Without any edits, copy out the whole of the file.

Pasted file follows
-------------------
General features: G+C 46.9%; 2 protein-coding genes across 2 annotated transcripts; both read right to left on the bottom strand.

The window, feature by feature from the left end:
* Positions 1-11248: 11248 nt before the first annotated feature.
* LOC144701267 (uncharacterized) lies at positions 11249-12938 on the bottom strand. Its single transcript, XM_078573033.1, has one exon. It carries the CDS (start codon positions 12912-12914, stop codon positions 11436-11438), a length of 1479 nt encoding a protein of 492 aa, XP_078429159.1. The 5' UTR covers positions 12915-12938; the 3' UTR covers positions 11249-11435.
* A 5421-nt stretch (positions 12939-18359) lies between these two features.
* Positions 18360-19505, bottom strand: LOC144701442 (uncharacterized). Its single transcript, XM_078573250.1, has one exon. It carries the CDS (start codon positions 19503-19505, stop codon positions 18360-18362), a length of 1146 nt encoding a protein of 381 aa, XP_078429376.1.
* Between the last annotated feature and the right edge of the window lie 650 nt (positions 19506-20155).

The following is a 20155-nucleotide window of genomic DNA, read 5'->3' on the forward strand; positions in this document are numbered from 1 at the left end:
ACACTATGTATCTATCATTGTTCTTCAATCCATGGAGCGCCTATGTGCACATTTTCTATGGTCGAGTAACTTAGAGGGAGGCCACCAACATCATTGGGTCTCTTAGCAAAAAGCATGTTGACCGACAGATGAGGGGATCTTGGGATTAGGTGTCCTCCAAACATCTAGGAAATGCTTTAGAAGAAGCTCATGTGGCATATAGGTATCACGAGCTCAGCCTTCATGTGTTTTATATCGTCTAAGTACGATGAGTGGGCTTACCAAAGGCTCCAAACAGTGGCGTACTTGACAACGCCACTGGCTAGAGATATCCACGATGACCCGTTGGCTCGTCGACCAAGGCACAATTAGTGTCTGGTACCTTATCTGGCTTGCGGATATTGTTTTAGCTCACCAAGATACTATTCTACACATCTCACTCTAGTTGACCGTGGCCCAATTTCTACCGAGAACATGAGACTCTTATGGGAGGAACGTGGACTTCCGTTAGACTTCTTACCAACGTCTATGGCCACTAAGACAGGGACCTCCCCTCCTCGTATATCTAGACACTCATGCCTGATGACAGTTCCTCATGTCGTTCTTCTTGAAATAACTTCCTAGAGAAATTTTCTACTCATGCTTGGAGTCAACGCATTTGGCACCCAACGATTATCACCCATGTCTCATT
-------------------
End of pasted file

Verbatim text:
General features: G+C 46.9%; 2 protein-coding genes across 2 annotated transcripts; both read right to left on the bottom strand.

The window, feature by feature from the left end:
* Positions 1-11248: 11248 nt before the first annotated feature.
* LOC144701267 (uncharacterized) lies at positions 11249-12938 on the bottom strand. Its single transcript, XM_078573033.1, has one exon. It carries the CDS (start codon positions 12912-12914, stop codon positions 11436-11438), a length of 1479 nt encoding a protein of 492 aa, XP_078429159.1. The 5' UTR covers positions 12915-12938; the 3' UTR covers positions 11249-11435.
* A 5421-nt stretch (positions 12939-18359) lies between these two features.
* Positions 18360-19505, bottom strand: LOC144701442 (uncharacterized). Its single transcript, XM_078573250.1, has one exon. It carries the CDS (start codon positions 19503-19505, stop codon positions 18360-18362), a length of 1146 nt encoding a protein of 381 aa, XP_078429376.1.
* Between the last annotated feature and the right edge of the window lie 650 nt (positions 19506-20155).

The following is a 20155-nucleotide window of genomic DNA, read 5'->3' on the forward strand; positions in this document are numbered from 1 at the left end:
ACACTATGTATCTATCATTGTTCTTCAATCCATGGAGCGCCTATGTGCACATTTTCTATGGTCGAGTAACTTAGAGGGAGGCCACCAACATCATTGGGTCTCTTAGCAAAAAGCATGTTGACCGACAGATGAGGGGATCTTGGGATTAGGTGTCCTCCAAACATCTAGGAAATGCTTTAGAAGAAGCTCATGTGGCATATAGGTATCACGAGCTCAGCCTTCATGTGTTTTATATCGTCTAAGTACGATGAGTGGGCTTACCAAAGGCTCCAAACAGTGGCGTACTTGACAACGCCACTGGCTAGAGATATCCACGATGACCCGTTGGCTCGTCGACCAAGGCACAATTAGTGTCTGGTACCTTATCTGGCTTGCGGATATTGTTTTAGCTCACCAAGATACTATTCTACACATCTCACTCTAGTTGACCGTGGCCCAATTTCTACCGAGAACATGAGACTCTTATGGGAGGAACGTGGACTTCCGTTAGACTTCTTACCAACGTCTATGGCCACTAAGACAGGGACCTCCCCTCCTCGTATATCTAGACACTCATGCCTGATGACAGTTCCTCATGTCGTTCTTCTTGAAATAACTTCCTAGAGAAATTTTCTACTCATGCTTGGAGTCAACGCATTTGGCACCCAACGATTATCACCCATGTCTCATT